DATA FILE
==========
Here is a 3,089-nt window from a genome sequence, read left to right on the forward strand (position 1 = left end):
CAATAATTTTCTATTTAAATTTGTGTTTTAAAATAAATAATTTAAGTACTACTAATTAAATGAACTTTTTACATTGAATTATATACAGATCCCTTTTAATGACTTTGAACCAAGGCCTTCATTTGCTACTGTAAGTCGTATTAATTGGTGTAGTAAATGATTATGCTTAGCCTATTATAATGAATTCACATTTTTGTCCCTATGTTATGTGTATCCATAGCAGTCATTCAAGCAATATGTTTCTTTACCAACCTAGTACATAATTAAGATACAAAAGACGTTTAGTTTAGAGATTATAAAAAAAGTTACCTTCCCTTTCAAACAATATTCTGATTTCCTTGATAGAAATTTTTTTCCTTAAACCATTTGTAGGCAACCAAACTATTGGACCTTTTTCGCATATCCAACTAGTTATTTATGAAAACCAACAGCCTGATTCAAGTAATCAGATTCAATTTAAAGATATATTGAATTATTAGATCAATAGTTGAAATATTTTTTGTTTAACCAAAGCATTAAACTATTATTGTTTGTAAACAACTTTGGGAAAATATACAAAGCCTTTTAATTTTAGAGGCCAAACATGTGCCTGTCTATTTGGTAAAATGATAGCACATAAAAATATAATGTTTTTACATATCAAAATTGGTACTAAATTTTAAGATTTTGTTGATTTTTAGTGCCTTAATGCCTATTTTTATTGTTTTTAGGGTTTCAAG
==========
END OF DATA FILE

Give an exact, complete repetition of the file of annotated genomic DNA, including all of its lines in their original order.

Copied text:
Here is a 3,089-nt window from a genome sequence, read left to right on the forward strand (position 1 = left end):
CAATAATTTTCTATTTAAATTTGTGTTTTAAAATAAATAATTTAAGTACTACTAATTAAATGAACTTTTTACATTGAATTATATACAGATCCCTTTTAATGACTTTGAACCAAGGCCTTCATTTGCTACTGTAAGTCGTATTAATTGGTGTAGTAAATGATTATGCTTAGCCTATTATAATGAATTCACATTTTTGTCCCTATGTTATGTGTATCCATAGCAGTCATTCAAGCAATATGTTTCTTTACCAACCTAGTACATAATTAAGATACAAAAGACGTTTAGTTTAGAGATTATAAAAAAAGTTACCTTCCCTTTCAAACAATATTCTGATTTCCTTGATAGAAATTTTTTTCCTTAAACCATTTGTAGGCAACCAAACTATTGGACCTTTTTCGCATATCCAACTAGTTATTTATGAAAACCAACAGCCTGATTCAAGTAATCAGATTCAATTTAAAGATATATTGAATTATTAGATCAATAGTTGAAATATTTTTTGTTTAACCAAAGCATTAAACTATTATTGTTTGTAAACAACTTTGGGAAAATATACAAAGCCTTTTAATTTTAGAGGCCAAACATGTGCCTGTCTATTTGGTAAAATGATAGCACATAAAAATATAATGTTTTTACATATCAAAATTGGTACTAAATTTTAAGATTTTGTTGATTTTTAGTGCCTTAATGCCTATTTTTATTGTTTTTAGGGTTTCAAG